Autumn Lights Festival Celebrates 10th Anniversary

by C. J. Hirschfield

The 10th annual Autumn Lights Festival, a popular “only in Oakland” event that benefits the Gardens at Lake Merritt, will take place October 14–16. Thousands of visitors from around Northern California are expected to come to experience the festival’s immersive, interactive interplay of art, light, and nature. Over the garden’s seven acres, guests can explore the work of 50 artists, all of whom are donating their time and talent, and many of whom have created works that reflect the highs and lows of life during the pandemic. All ages are welcome, and the evening festival will once again feature the talent and creativity of young Oakland artists. The festival will also feature musical performances, fire art dancers, children’s activities, and an art market, as well as libations and food trucks.

Last year’s event was forced to be virtual, which had its pros and cons. “It was the hardest thing I ever did,” says event founder and director Tora Rocha. On the plus side, one night attracted an international audience of over 15,000. But because the event was offered free of charge, donations to the gardens were not as robust as they have been in the past. Rocha could not be happier about the return of the live event to the gardens and about the new installations no one has seen before.

Two new groups of young people will be participating for the first time:

— 24 kids from Studio One Arts Center’s Teen Tinkers’ Corner after-school STEM camp will build and install native bee condos using ultraviolet ink and UV lights to invite humans to see what bees see.

— 200 students from Oakland High School’s Visual Arts Academy will join together to light up the garden’s graceful old Hornbeam tree with a luminous installation created from 250 lanterns shining among the branches. They will also assemble glowing beacons made from Dura-Lar matte film and recycled plastic water bottles at the festival.

Also new to the festival this year:

Ancestor’s Grove: A Space Journey is based on an AfroFuturist vision that represents the intersection between ancestral legacy, nature, and technology, as well as the bond between humans and the spirit world. Created just for Autumn Lights by lighting designers/visual artists/ scientists Stephanie Anne Johnson and Kevin Myrick, the piece will feature three baobab tree sculptures built from raffia, wood, and found materials. African masks and hand-crafted seed pods will be suspended from the branches. Solar lighting will illuminate the masks, trunks, seeds, roots, and sky.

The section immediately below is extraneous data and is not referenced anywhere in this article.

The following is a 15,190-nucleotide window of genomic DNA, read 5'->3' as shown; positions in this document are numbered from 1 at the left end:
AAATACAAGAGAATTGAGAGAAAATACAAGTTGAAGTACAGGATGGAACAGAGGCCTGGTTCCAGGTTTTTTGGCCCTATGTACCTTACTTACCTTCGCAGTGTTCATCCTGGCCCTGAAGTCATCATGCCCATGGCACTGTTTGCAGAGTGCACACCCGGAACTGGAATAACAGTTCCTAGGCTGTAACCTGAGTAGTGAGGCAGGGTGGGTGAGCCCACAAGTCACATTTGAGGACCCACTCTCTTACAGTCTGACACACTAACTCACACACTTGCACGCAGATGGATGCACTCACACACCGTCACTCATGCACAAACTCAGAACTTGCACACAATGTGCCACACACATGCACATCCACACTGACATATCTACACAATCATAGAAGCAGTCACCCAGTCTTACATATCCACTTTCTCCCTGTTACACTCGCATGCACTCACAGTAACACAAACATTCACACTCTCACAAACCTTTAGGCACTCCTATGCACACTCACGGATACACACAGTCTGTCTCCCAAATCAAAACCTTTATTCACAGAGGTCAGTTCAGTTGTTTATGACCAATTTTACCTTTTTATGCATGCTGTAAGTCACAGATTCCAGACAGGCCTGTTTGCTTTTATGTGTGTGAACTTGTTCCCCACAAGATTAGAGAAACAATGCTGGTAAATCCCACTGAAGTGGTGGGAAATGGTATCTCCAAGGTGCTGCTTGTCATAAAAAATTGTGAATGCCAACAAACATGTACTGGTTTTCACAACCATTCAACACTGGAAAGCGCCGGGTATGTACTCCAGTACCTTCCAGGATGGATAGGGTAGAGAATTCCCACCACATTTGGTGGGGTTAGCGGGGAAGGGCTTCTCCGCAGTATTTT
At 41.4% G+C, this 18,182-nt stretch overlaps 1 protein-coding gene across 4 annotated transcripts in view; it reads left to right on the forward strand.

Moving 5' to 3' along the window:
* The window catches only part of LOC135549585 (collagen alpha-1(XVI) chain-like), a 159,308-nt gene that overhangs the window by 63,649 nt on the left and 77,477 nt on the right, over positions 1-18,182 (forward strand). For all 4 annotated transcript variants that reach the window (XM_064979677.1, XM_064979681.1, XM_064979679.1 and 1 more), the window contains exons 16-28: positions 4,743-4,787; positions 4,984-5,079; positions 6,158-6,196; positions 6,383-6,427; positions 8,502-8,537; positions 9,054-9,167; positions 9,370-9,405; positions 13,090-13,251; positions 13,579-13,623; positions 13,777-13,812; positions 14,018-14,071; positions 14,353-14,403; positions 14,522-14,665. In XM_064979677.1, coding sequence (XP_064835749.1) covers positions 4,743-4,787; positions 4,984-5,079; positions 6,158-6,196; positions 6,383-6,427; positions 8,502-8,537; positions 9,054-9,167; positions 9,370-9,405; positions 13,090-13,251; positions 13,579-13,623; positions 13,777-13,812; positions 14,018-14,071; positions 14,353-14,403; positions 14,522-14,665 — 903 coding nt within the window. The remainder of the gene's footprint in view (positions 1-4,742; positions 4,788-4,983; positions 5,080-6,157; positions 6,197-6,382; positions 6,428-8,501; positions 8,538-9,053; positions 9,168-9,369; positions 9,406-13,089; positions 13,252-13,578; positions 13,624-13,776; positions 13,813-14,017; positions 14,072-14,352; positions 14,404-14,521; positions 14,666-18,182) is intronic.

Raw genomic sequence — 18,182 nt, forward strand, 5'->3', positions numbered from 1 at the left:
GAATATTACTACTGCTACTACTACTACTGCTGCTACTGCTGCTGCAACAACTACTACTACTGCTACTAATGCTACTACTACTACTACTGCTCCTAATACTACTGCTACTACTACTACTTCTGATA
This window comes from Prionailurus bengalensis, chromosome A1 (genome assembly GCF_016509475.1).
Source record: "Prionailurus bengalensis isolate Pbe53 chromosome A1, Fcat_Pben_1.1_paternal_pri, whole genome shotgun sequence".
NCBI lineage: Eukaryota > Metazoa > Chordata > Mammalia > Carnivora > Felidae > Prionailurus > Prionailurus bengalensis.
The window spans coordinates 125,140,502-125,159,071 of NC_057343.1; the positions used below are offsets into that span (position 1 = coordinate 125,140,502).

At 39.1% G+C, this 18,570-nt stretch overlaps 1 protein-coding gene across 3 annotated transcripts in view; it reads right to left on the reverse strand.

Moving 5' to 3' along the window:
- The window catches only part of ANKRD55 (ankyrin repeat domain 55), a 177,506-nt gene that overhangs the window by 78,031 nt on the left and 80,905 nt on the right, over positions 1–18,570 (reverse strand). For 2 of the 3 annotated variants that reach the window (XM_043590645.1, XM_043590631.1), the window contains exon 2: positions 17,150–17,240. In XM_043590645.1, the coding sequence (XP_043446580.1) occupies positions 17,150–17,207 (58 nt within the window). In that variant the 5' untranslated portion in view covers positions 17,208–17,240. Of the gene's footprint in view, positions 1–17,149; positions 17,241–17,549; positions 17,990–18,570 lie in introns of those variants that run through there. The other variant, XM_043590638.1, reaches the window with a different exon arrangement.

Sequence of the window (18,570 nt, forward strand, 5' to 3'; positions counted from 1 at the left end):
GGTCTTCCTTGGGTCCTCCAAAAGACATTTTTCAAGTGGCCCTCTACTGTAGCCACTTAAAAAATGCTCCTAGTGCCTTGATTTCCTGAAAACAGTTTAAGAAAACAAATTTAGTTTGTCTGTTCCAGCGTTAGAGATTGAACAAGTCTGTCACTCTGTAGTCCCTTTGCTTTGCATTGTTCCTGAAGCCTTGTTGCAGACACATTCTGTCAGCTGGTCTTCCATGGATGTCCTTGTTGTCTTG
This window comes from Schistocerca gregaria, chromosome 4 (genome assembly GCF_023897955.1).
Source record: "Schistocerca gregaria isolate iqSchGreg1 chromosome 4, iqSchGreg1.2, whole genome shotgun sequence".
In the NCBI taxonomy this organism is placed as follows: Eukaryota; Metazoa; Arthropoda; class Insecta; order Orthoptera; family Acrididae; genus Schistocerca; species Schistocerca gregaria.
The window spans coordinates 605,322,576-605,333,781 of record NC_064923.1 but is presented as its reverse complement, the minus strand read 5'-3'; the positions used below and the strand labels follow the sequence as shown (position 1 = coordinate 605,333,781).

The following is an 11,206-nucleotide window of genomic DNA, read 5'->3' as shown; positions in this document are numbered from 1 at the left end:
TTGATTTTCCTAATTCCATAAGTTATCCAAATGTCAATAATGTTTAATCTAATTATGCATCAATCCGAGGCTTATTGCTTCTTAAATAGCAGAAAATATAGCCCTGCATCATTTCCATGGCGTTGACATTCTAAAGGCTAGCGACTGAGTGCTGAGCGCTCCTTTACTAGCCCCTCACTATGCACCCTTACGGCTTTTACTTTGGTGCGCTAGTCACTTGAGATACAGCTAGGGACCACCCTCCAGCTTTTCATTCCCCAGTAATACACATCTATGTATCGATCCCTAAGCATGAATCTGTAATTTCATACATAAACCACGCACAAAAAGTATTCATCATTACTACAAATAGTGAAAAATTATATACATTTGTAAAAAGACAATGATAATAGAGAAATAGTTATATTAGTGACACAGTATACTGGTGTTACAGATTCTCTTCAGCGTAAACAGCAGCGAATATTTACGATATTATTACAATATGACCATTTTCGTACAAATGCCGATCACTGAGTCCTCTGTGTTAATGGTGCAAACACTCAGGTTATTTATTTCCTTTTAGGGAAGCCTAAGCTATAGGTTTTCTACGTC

— Inspired by his Asian ancestors, artist (and former fire dancer) Blitzy will display huge lanterns that were originally made for a temple he built at the Burning Man Festival.

Valentino Byrd, channeling his love of Oakland, will combine urban art and anime in his installation of 2-D and 3-D light boxes. 

All of this will delight visitors, as well as LED fish, dinosaurs, and an installation that uses the energy of plants to light up and play a synthesizer.

The festival welcomes two new sponsors this year—Cityside (publishers of Oaklandside.com and Berkeleyside.com) and the Chinatown Chamber of Commerce. The event will again be presented by Niantic Inc. (creators of Pokemon Go) in association with the City of Oakland, with support from a host of sponsors such as Oaklandish, Square, The Urban Farmer Store, Malibu Compost, East Bay Magazine, the East Bay Express, and BART.

Also new to this year’s event will be health and safety protocols: all attendees (including ages 2–12), artists, performers, vendors, and festival personnel will be required to provide proof of vaccination or a recent negative COVID test. In addition, everyone onsite (age 2 and up) will be required to wear a mask both indoors and outdoors unless actively eating or drinking (all of the art displays are staged outdoors and the art market is indoors). All transactions will be cashless, and hand sanitizer will be available throughout the festival grounds.

In addition, be advised that attendance capacity has been reduced by 40 percent, and tickets are selling fast.

 “Everyone’s just happy we’re back,” says Rocha. “The virtual experience just isn’t the same as being immersed in the art.” She also notes that art will be for sale, and that the event supports the efforts of scores of Gardens at Lake Merritt volunteers, including year-round gardening projects and capital improvements, and helps keep the gardens free to the public.

Autumn Lights Festival 2021 will be held in the Gardens at Lake Merritt in Oakland October 14–16, from 6 to 11pm nightly. For tickets and event details, visit https://gardensatlakemerritt.org The festival is BARTable; the closest stop is Oakland’s 19th Street Station.

Editor’s Note: For more info about Tora Rocha and the earlier incarnations of the Autumn Lights Festival, please check out this 2020 Splash Pad News article, also written by C. J.

C. J. Hirschfield recently retired after 17 years as Executive Director of Children’s Fairyland, where she was charged with the overall operation of the nation’s first storybook theme park. Prior to that, she served as an executive in the cable television industry where she produced two series, ran San Francisco’s public access channel, and advocated on behalf of the industry. She has penned a weekly column for the Piedmont Post for 13 years, and now writes regularly for The Oaklandside, EatDrinkFilms and Splash Pad News. She holds a degree in Film and Broadcasting from Stanford University. Hirschfield currently lives in Adams Point and serves on the programming team for the Appreciating Diversity Film Series showing free documentaries in Oakland and Piedmont, as well as on the advisory board of Youth Beat, a youth media training program that provides low-income Oakland students with the tools and opportunities they need to thrive in today’s workforce.